Good News! Donald Trump has finally delivered on his promise to be the Haitians champion. Just minutes ago, he signed to renew TPS for 60, 000 Haitians in the program for another 18 months. Homeland Security Department said conditions in Haiti have improved significantly and as a result, the program will be extended for the last time.
Protection will expire on July 22, 2019, giving Haitians living in the United States under TPS an 18-month window to return to their homeland in trouble or legalize their status in the United States. At the end of the period, Haitians will resume the immigration status they previously held, which will expose them to possible detention and deportation.
“I do not remember a moment when a decision was not made to trigger this automatic extension,” said Royce Murray, director of policy at the American Immigration Council.
Murray and others said the non-decision on Honduras underscored tensions in the Trump administration over TPS, a source familiar with the noted procedures focused on a recent State Department report on conditions. from the country. The source, who was not allowed to speak to the press, said the US foreign service agents were under considerable pressure from the DHS, with state politicians and politicians at variance.
“It seems to us as foreigners, the people who are most familiar with the conditions of the country in these foreign countries are the most inclined to an extension. Those who are removed from the country’s conditions and are more focused on the politics of this country have gone the other way, “said Murray after announcements from Nicaragua and Honduras. “I think the tensions have been very real.”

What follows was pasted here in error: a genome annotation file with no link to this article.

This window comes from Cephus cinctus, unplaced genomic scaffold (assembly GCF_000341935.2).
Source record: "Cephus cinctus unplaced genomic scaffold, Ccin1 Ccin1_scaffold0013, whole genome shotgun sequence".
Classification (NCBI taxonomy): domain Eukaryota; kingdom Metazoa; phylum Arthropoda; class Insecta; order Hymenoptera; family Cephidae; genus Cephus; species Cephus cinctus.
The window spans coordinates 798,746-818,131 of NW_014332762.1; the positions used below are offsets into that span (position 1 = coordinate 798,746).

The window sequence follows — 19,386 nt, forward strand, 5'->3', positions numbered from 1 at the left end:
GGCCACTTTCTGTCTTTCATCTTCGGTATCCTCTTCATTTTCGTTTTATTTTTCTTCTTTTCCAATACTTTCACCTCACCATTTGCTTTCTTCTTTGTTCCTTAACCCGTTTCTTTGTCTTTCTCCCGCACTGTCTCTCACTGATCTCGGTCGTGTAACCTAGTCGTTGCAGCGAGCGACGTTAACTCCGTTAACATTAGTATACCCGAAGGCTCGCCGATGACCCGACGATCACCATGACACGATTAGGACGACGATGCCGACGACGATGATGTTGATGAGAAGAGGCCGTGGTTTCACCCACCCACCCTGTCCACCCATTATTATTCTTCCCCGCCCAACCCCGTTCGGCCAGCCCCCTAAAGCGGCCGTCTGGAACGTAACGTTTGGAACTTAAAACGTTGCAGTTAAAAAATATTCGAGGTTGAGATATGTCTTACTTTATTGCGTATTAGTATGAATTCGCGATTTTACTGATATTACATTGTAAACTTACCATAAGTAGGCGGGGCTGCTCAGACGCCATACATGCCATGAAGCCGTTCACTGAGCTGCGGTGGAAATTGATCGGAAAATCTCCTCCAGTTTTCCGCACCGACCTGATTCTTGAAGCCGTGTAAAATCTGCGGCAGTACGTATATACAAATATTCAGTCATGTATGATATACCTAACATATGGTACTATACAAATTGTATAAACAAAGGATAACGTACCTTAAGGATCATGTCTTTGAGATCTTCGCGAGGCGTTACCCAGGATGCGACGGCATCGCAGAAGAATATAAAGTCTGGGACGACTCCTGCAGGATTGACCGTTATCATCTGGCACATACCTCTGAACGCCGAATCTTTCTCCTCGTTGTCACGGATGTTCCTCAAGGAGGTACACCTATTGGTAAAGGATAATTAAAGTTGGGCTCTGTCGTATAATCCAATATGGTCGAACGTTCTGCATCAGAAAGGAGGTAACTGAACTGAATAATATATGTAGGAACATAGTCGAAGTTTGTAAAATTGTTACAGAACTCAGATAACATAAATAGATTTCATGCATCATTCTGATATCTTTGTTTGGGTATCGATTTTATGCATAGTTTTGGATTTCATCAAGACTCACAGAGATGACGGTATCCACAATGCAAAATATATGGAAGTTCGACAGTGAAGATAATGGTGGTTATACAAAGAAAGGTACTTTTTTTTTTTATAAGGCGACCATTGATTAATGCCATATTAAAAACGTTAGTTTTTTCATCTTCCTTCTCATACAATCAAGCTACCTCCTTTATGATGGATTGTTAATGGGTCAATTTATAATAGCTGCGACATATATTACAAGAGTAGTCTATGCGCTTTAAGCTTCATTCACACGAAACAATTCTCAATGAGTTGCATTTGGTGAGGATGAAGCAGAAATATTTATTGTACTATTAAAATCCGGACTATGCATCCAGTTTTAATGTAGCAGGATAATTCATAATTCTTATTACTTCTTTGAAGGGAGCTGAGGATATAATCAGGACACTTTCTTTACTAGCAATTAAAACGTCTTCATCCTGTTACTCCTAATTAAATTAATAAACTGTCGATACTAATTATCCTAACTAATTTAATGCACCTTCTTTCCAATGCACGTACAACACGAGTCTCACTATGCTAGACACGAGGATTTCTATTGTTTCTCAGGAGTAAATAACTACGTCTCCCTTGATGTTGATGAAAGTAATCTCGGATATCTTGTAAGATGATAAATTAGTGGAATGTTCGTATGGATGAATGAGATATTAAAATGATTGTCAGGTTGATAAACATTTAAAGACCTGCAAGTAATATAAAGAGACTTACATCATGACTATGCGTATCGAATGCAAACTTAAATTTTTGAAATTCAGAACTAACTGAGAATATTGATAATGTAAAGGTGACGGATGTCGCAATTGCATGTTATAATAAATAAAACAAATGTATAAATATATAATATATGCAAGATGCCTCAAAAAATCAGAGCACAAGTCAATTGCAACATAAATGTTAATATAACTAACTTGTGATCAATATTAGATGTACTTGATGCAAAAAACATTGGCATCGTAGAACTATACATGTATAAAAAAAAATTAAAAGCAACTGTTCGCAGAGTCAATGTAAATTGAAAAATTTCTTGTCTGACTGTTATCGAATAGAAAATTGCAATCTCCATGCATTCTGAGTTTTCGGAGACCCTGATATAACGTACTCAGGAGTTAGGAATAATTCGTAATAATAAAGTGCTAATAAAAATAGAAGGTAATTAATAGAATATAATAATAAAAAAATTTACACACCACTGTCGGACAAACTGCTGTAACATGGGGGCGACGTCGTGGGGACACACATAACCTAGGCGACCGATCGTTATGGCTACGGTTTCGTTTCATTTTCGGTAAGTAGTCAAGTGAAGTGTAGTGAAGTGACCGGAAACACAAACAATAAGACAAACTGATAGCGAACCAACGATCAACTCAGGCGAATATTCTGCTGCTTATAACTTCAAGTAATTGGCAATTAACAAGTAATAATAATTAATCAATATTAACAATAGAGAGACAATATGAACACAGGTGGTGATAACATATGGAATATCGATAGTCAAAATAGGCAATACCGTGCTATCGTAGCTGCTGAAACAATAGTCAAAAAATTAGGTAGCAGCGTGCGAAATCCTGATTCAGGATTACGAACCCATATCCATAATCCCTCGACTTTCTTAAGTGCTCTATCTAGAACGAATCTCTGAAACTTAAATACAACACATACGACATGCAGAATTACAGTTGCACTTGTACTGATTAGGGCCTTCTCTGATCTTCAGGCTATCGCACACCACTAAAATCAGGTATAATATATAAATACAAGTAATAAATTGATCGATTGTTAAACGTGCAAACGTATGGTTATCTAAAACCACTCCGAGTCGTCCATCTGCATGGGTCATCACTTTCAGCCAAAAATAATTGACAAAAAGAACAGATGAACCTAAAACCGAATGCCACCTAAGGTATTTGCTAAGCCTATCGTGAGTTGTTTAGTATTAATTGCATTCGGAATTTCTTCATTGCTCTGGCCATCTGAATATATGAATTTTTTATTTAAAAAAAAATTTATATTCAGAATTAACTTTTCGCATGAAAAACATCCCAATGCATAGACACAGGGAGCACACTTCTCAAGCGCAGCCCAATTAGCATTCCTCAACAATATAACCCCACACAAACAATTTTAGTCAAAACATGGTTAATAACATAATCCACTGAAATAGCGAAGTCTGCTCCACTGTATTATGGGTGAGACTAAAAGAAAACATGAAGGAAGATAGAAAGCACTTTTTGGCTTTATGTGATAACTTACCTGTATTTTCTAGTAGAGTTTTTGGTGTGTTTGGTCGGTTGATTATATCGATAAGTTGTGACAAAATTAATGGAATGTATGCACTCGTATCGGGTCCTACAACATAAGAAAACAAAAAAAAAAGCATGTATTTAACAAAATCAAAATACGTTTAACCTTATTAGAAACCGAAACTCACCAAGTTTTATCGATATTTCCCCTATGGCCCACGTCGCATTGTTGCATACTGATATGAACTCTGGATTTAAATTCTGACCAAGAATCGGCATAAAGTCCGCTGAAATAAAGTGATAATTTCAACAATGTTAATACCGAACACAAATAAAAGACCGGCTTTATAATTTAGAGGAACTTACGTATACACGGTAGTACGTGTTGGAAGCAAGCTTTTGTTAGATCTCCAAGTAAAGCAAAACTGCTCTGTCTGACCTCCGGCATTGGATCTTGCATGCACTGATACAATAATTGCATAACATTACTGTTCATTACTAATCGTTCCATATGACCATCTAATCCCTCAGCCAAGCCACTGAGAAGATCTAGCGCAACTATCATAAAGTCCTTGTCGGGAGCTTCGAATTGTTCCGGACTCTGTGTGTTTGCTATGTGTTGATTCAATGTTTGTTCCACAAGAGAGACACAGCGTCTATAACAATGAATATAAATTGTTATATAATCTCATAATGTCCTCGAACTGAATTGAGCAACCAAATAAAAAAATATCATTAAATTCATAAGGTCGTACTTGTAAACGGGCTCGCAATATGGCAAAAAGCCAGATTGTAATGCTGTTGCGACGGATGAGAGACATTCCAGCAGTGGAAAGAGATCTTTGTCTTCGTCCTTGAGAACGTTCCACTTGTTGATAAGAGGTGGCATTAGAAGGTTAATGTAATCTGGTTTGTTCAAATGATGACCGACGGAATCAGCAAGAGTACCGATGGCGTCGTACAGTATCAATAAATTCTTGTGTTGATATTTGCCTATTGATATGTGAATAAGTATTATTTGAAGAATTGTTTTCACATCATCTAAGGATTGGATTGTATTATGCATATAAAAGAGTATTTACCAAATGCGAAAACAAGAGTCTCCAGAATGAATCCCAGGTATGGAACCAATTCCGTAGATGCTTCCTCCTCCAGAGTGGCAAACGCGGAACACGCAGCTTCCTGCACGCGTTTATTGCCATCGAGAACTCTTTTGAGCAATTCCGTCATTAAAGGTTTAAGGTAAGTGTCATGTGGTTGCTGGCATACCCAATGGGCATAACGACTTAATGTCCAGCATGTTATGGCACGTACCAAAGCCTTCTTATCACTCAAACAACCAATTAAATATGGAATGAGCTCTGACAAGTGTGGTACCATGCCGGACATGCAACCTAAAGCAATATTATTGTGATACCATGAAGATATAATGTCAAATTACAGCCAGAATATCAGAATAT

In the case of Haiti, defenders say the country is not in a position to manage the influx, seven years after the 7.0 billion-dollar earthquake, 300,000 dead, 1.5 million injured and an equal number of internally displaced persons.
And the country remains vulnerable. Hurricane Matthew hit $ 2.8 billion in damage last year, followed by hurricanes Irma and Maria, and the country continues to suffer from a deadly outbreak of cholera, a disease introduced by US peacekeepers. Last week, the Office of Emergency Preparedness confirmed that at least five people had died and that 10,000 homes had been flooded after days of rain.